The best practice approach to handling this type of failure is to do it on the agent where the event is being generated using the agentSink (agentE2ESink or agentE2EChain) connected to a collectorSource/Sink which then writes to HDFS. This will cause your events to be written on the agent node. See section 4.1 in the user guide for more info:

http://archive.cloudera.com/cdh/3/flume/UserGuide/index.html#_using_default_values

On Mon, Oct 17, 2011 at 10:37 AM, Michael Luban <michael.luban@gmail.com> wrote:
Flume-users,

In the event of an HDFS failure, I would like to durably fail events over to the local collector disk.  To that end, I've configured a failover sink in the following manner :

config [logicalNodeName, rpcSource(54002), < lazyOpen stubbornAppend collector(60000) {escapedCustomDfs("hdfs://namenode/user/flume/%Y-%m-%d","send-%{rolltag}")} ? diskFailover insistentOpen stubbornAppend collector(60000) {escapedCustomDfs("hdfs://namenode/user/flume/%Y-%m-%d","send-%{rolltag}")} >]

I mock an HDFS connection failure by setting the directory permissions on /user/flume/%Y-%m-%d to readonly while the events are streaming.

Examining the log in such a case, however, it looks that although the sink keeps retrying HDFS per the backoff policy:

2011-10-16 23:25:19,375 INFO com.cloudera.flume.handlers.debug.InsistentAppendDecorator: append attempt 9 failed, backoff (60000ms): org.apache.hadoop.security.AccessControlException: Permission denied: user=flume, access=WRITE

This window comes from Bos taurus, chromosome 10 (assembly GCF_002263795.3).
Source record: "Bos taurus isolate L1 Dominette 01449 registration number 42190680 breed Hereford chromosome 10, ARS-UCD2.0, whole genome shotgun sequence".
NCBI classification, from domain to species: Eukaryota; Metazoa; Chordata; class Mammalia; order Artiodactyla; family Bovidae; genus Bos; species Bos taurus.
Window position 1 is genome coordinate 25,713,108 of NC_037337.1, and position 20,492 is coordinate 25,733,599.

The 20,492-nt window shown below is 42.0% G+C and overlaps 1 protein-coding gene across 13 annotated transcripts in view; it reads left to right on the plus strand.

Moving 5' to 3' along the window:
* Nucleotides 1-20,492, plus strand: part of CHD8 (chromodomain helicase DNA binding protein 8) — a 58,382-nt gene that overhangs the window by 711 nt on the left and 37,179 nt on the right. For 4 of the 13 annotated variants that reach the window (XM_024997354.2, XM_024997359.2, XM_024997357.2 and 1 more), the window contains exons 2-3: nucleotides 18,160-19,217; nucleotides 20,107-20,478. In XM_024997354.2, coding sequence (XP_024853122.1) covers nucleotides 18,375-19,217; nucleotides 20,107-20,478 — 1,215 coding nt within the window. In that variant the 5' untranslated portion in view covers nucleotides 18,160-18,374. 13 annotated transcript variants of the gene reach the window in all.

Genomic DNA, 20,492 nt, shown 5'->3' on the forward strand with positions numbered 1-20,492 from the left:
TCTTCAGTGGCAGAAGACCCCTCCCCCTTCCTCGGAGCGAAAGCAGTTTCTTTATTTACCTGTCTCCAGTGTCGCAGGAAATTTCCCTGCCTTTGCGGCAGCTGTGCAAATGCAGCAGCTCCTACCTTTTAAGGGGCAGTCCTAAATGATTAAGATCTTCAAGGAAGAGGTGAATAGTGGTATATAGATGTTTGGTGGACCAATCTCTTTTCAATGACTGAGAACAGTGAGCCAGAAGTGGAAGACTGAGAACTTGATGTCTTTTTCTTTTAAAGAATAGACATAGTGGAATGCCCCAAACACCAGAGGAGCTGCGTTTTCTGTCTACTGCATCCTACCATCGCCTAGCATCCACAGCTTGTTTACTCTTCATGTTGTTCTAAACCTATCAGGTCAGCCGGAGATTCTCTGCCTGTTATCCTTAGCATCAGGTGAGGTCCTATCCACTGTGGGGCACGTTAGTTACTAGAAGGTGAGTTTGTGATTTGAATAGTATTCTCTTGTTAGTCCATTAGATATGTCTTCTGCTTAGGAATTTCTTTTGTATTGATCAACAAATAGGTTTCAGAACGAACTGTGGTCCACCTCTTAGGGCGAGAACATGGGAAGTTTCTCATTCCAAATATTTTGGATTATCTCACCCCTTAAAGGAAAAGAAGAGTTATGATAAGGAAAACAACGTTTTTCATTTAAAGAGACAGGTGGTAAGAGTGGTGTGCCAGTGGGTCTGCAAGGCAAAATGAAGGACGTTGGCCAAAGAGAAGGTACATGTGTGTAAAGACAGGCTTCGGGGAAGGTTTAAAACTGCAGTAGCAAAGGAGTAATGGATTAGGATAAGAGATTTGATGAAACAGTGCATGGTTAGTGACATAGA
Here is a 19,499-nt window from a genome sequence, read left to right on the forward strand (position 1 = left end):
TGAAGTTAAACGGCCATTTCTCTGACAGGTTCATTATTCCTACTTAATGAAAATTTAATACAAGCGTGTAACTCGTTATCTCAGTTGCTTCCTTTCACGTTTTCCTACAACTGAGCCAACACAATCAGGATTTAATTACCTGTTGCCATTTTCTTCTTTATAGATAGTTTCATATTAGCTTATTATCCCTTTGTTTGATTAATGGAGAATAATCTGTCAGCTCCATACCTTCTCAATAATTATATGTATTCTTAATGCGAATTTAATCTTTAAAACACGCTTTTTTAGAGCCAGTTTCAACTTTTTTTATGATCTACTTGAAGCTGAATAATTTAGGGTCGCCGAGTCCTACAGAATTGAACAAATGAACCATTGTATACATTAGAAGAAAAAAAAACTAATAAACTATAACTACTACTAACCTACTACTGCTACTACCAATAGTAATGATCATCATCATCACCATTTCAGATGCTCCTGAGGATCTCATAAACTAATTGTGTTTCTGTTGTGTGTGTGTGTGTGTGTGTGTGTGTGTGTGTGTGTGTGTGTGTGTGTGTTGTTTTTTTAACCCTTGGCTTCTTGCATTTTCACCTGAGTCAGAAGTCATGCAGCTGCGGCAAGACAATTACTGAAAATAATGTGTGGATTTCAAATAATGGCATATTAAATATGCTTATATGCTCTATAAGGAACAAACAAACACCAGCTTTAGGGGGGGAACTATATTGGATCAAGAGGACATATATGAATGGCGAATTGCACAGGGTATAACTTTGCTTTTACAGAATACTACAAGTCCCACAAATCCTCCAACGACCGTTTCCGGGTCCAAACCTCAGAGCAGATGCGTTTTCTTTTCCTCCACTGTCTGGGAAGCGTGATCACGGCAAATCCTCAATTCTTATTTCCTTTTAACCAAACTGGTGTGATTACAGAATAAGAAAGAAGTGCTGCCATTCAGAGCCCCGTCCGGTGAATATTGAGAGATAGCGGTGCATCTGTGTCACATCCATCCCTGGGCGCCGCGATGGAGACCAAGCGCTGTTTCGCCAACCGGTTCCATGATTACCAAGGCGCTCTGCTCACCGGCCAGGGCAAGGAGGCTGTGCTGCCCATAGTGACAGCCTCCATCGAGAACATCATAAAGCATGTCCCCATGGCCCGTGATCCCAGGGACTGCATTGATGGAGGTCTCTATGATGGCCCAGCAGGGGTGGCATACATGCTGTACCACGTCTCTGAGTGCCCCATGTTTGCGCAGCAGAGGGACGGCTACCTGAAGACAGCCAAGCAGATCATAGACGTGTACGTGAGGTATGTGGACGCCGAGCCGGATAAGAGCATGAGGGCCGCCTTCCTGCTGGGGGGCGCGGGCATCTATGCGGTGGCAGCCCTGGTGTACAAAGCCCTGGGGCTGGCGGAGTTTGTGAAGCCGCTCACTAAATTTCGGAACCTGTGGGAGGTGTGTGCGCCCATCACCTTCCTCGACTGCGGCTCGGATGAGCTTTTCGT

and a sequence failover file is created locally:

2011-10-16 23:25:20,644 INFO com.cloudera.flume.handlers.hdfs.SeqfileEventSink: constructed new seqfile event sink: file=/tmp/flume-flume/agent/logicalNodeName/dfo_writing/20111016-232520644-0600.9362465244700638.00007977
2011-10-16 23:25:20,644 INFO com.cloudera.flume.agent.diskfailover.NaiveFileFailoverManager: opening new file for 20111016-232510634-0600.9362455234272014.00007977

The sequence file is, in fact, empty and events seem to be merely queued up in memory rather than on disk.

Is this a valid use case?  This might be overly cautious, but I would like to persist events durably and prevent the logical node from queuing events in memory in the event of HDFS connection failure.